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I am trying to read 1 line and I am not sure how newline char is represented. Should I consider it as 2 chars or 1 char, when reading it from file by fgets() ? For example, I have a line of 15 chars + new line in file. So how should I safely allocate string and read that line?

At first, I tried this:

char buf[16];
fgets(buf, 16, f);

It read the line correctly without newline char and I assume that buf[15] holds the null character.

However, when I want to read and store the newline char, it doesn't work as I thought. As far as I know, '\n' should be considered as one char and take just one byte, so to read it, I just need to read one more char.

But when i try this

char buf[17];
fgets(buf, 17, f);

it does completely the same thing than previous example - there is now newline char stored in my string (I am not sure where null char is stored in this case)

To read entire line with newline I need to do this

char buf[18];
fgets(buf, 18, f);

OR this (it works, but I am not sure if it's safe)

char buf[17];
fgets(buf, 18, f);

So the questions is, why do I need to allocate and read 18 chars, when the line has only 15 chars + newline?

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"it works, but I am not sure if it's safe" <- it isn't safe. If the line is long enough, fgets writes outside the buffer. –  Daniel Fischer Nov 17 '12 at 14:20
    
    
Can you check the line contents (with the 18 byte buffer and fgets) whether there's a '\r' at position 15? –  Daniel Fischer Nov 17 '12 at 14:21
    
In Windows, newline is two characters: "\r\n". –  Joachim Pileborg Nov 17 '12 at 14:24
    
on buf[15] there is something with ASCI code 13 (which is probably '\r'), buf[16] holds '\n' and buf[17] is null char. Ok, thanks for help, now I see why I need 2 chars for newline. –  user10099 Nov 17 '12 at 14:34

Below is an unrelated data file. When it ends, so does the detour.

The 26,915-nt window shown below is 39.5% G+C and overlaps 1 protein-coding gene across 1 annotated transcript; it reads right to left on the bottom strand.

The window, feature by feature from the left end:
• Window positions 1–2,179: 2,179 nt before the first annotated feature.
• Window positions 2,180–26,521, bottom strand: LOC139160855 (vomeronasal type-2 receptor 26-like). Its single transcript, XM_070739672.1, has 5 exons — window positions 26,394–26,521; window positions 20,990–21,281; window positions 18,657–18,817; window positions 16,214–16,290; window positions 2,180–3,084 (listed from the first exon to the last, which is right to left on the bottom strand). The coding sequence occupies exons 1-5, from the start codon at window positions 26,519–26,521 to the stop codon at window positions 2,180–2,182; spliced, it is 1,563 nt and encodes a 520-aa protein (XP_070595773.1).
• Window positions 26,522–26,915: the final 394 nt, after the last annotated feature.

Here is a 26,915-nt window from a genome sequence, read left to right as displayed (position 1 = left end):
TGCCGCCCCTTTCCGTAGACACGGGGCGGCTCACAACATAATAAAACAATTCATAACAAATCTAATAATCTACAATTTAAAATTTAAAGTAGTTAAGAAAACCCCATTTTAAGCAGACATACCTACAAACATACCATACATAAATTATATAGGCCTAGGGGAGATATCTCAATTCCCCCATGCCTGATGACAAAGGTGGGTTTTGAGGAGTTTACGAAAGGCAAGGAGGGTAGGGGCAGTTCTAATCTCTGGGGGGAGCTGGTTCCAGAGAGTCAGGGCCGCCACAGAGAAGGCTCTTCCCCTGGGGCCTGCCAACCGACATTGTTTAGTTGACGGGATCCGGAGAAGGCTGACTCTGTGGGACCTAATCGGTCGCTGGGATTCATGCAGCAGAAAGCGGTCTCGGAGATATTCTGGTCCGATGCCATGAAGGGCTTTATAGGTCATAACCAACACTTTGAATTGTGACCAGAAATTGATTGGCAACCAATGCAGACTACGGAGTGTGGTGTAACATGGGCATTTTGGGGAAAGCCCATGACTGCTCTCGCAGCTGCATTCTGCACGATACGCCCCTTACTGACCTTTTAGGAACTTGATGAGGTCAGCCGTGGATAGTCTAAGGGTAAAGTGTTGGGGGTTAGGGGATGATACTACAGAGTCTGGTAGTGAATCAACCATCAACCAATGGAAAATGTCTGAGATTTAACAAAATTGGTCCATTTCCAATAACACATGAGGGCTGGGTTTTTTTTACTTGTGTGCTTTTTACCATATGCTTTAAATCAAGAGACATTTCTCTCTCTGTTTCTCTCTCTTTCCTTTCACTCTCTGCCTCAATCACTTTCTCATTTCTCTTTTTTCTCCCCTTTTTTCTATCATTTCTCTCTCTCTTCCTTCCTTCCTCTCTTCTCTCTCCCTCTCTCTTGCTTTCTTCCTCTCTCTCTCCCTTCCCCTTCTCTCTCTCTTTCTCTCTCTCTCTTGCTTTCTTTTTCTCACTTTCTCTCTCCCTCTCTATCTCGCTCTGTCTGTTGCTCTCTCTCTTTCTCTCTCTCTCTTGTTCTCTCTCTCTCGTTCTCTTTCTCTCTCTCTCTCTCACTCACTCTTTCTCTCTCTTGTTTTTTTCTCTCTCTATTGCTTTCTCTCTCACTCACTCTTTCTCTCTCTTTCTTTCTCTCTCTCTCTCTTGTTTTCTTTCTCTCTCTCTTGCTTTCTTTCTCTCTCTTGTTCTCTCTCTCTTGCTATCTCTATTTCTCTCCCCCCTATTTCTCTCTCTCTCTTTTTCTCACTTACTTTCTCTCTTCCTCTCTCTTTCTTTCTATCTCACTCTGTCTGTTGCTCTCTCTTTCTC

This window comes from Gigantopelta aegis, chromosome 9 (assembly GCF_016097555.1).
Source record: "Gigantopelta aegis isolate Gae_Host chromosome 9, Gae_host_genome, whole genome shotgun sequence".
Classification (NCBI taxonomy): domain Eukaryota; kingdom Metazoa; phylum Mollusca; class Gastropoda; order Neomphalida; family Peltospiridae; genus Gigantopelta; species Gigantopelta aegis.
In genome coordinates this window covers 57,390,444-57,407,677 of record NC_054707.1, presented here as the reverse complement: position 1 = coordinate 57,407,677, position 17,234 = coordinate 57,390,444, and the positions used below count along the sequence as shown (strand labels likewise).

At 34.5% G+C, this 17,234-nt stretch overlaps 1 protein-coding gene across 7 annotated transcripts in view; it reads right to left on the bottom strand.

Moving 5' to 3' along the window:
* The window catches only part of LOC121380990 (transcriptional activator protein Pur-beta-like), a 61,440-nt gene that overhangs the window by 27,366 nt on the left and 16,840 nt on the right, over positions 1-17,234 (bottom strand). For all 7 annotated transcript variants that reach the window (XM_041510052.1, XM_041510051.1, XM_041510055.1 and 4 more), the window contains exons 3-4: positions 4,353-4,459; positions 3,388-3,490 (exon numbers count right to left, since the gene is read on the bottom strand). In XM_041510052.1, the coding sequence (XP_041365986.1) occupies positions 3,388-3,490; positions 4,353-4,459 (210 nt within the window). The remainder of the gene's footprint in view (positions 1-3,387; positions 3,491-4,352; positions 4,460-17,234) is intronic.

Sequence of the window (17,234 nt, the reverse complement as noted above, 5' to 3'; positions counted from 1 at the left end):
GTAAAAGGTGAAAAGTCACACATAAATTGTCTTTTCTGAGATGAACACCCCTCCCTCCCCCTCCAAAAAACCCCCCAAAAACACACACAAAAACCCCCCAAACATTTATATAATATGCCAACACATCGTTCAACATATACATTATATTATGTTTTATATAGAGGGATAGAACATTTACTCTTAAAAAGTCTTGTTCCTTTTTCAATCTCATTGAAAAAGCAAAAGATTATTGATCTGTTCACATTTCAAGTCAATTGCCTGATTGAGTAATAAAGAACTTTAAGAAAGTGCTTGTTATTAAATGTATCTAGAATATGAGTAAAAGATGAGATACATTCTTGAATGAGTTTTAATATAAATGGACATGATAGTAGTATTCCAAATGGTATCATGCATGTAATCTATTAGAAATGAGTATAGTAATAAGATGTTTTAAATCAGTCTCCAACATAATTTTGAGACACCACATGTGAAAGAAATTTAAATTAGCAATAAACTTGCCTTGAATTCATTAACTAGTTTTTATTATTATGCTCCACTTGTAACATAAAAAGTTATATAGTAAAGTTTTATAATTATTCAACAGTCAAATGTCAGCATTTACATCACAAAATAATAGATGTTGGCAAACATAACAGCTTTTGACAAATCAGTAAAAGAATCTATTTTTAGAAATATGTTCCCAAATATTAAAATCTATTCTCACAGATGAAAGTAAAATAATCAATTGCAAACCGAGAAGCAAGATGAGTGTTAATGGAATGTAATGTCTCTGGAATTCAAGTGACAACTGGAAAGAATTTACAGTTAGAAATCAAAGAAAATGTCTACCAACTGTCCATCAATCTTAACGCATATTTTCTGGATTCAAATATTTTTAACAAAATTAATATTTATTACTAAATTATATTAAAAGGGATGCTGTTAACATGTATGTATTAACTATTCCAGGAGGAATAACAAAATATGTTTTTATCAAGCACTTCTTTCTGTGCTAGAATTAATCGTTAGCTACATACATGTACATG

2 Answers 2

up vote 0 down vote accepted

You need to provide buffer space for the 15-chars of text, up to 2 characters for the new line (to handle Windows line termination of \r\n), and one more for the null termination. So that's 18.

Like you did here:

char buf[18]; fgets(buf, 18, f);

The num parameter to fgets tells the call the size of your buffer it's writing to.

share|improve this answer
    
Well I knew that, I just didn't know WHY do I need to allocate 2 chars for newline. Now I see that newline is actually 2 chars -> '\r' + '\n'. Thanks anyway –  user10099 Nov 17 '12 at 14:39
    
@user10099 Ah, ok. Added a note as to why. –  JohnnyHK Nov 17 '12 at 14:44
    
No, you normally don't need to allocate 2 characters for the newline. Open the file in text mode, and the library will convert whatever the OS uses to a single '\n' character. (Unless you're reading a file created on a different OS and not properly converted.) –  Keith Thompson Nov 17 '12 at 23:35

I am trying to read 1 line and I am not sure how newline char is represented.

In text mode, newline is '\n' and that's true on any conform C implementation and I wouldn't use fgets on anything but a text mode stream (I don't know -- and I don't want to know -- how it works in binary mode on an implementation using \r as end of line marker, or worse using an out of band end of line marker, I wouldn't be surprised it looks for a \n and never find one thus try to read until the end of file).

You should allocate space for the maximal line length, included the newline plus the terminating NUL and more important you must never lie the fgets about the length of the buffer. You can check if the buffer was long enough as the newline won't be present if it isn't.

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Thanks for answer, but I am not really sure what do you mean by text mode and binary mode. For now I will just allocate 2 chars for newline + 1 char for nullchar + x chars for max line length and it should not cause any trouble when I use it on same machine –  user10099 Nov 17 '12 at 14:52
    
@user10099 File can be opened in binary mode or in text mode, please read fopen docs. In most Unixes/Linux these are same, but in Mac and Win not same at all, so it is important to use right mode. In text mode, C string always has just \n as new line, no matter what it is in actual file on disk. –  hyde Nov 17 '12 at 15:17
    
I read some docs, and it says that every file is opened in text mode by default and filtering of new line chars depends on compiler. So i guess I'll just have to handle both '\n' and '\r\n' to make it safe. –  user10099 Nov 17 '12 at 15:31
1  
@user10099, "r" is the standard way to ask for a text file, and "rt" isn't defined by the standard (but it is a compliant extension to give a signification to it). –  AProgrammer Nov 17 '12 at 16:44
1  
@hyde: Modern MacOS uses Unix-style LF to terminate lines. –  Keith Thompson Nov 17 '12 at 23:33

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